Art influenced by the art and themes of the Pre Raphaelites with biographies, auctions and information on these artists.
Monday, October 28, 2013
John Duncan - Heptu bidding farewell to the city of obb (1909)
Christa Zaat Catalogue Note from Sothebys:
John Duncan was undeniably the foremost painter of Celtic Symbolist art and he created a world of beauty and romance inhabited by pale princesses, tragic heroes and fantastical beasts based upon the rich narratives of Scottish mythology. His imagery was based upon the fragile maidens of the Pre-Raphaelite Burne-Jones and Celtic folk-lore, but laced with the exoticism of European Symbolism and the works of Gustave Moreau and Puvis de Chavannes.
In 1907 Duncan had visited London and had been enchanted by the works of Botticelli, Mantegna and Crivelli at the National Gallery and returned to Scotland determined to try to capture the same bejewelled beauty in his own work. He embarked upon his most significant large oils, including Angus Obb of 1908 (National Gallery of Scotland), Heptu Bidding Farewell to the City of Obb of 1909, The Riders of the Sidhe of 1910 (Dundee Art Gallery), St Bride of 1913 (National Gallery of Scotland) and The Children of Lir of 1914 (City of Edinburgh Museums and Art Galleries). Heptu Bidding Farewell to the City of Obb is the most important painting by Duncan to remain in private ownership. It was bought from Duncan by André Raffalovich and hung in the dining room of his home on Whitehouse Terrace in Edinburgh. Raffalovich was a playwrite and Symbolist poet of considerable talent but is perhaps best-known as the wealthy companion of the poet John Gray. The jealousy that Oscar Wilde felt for Raffalovich and Gray's friendship is much documented; Wilde considered Gray to be his protegé, perhaps even the inspiration for The Picture of Dorian Gray. Raffalovich had lived in Paris in the early 1880s and was therefore educated in French Symbolist art and literature; he was a great friend of Mallarmé and several other leading Symbolist poets. Duncan met Raffalovich in 1907 when he executed a series of paintings of the Stations of the Cross for the parish church of St. Peters in Edinburgh which Raffalovich had funded. Duncan was greatly impressed by Raffalovich's knowledge of Symbolist art and writing and it is likely that Heptu Bidding Farewell to the City of Obb was the result of a direct commision.
The subject of the present painting appears to have been the invention of the artist. It depicts a naked girl with alabaster white skin and flame red hair billowing in the breeze, riding high above the sea on the back of a majestic and fantastic beast. She wears a crown of gold and her neck and wrists are decorated with strings of garnets or rubies. Her jewels and crown suggest that she is a Princess of the island of Obb that she is now fleeing. Her palace stands high on a rocky dias, an imposing fortress beside the sea, and the land is cast in shadow, perhaps suggesting that she is forsaking her homeland because it is no longer safe to remain. The painting poses more questions than it answers and this is the beauty of Duncan's work which creates its own mystery and mythology.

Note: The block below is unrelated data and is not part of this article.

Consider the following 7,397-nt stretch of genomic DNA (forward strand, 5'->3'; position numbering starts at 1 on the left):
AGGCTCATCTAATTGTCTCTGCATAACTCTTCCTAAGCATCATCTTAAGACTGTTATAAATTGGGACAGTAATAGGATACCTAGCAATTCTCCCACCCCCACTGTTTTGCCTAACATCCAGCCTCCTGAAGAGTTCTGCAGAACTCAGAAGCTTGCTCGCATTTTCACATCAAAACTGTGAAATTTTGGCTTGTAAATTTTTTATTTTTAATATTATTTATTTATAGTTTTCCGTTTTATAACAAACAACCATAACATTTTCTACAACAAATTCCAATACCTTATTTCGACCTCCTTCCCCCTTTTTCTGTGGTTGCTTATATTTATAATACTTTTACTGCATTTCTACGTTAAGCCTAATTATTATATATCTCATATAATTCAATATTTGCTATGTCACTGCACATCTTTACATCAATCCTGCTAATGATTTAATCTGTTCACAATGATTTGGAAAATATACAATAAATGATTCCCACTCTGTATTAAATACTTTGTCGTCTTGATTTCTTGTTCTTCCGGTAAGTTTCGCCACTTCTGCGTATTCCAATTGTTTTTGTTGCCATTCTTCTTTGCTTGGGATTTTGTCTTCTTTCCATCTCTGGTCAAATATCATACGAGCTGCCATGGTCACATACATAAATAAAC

The beast depicted in the present picture appears to be a combination of two mythical creatures, the gryphon and the cockatrice. The cockatrice was invented in the twelfth century, based upon Pliny's description in the Natural History of a form of the basilisk, although unlike the basilisk the cockatrice was said to stand upon legs rather than slither on the ground. It was believed that it was born from the egg of a cock incubated by a toad and was able to turn its enemies into stone by looking at them or by breathing upon them. The only animals that could defeat the cockatrice were the weasel which was immune to it's stare and the cockerel that could kill it by crowing. The traditional cockatrice was said to have the body of a serpent and the talons of a bird, unlike Duncan's fantastic animal. The combination of leonine and birdlike physical attributes connects this creature with the gryphon (griffin), with the wings and head of an eagle and the body of a lion. As the lion is considered to be the King of the Beasts and the eagle is the King of the Birds, the gryphon is said to posses superior powers above the other mythological creatures. It was believed to be the physical guardian of the divine. In heraldic iconography, there are several types of gryphon, the Keythong, Alce, Opinicus and the Simurgh which was believed by the Babylonians to have lived so long that it had seen the destruction of the world three times over. Heptu's mount is combination of the Opinicus; distinguished by having four lion's legs rather than having the forelegs of an eagle), and the cockatrice. The stimuli for Heptu Bidding Farewell to the City of Obb may have been an unlocated picture entitled The Shining Land in which a naked girl riding a gryphon is seen in the background. In this painting the animal is more clearly the combination of an eagle and a lion and in Heptu Bidding Farewell to the City of Obb Duncan appears to have wished to create a more unusual fantasy,
In 1934 Duncan painted a similar beast, a sphinx in The Challenge in which Oedipus approaches the riddler of Thebes in a wilderness of barren rocks and serpents. Like the princess in Heptu Bidding Farewell to the City of Obb, Oedipus is naked, perhaps to make the contrast between primal bestial power and human frailty. With Heptu Bidding Farewell to the City of Obb Duncan created an image which showed that the influence of French art upon Scottish artists was not limited to the influence of Manet and Mattisse upon Fergusson and Peploe, but had a slightly earlier influence upon an artist whose artistic aims were very different, to create a dream-like world of legend.
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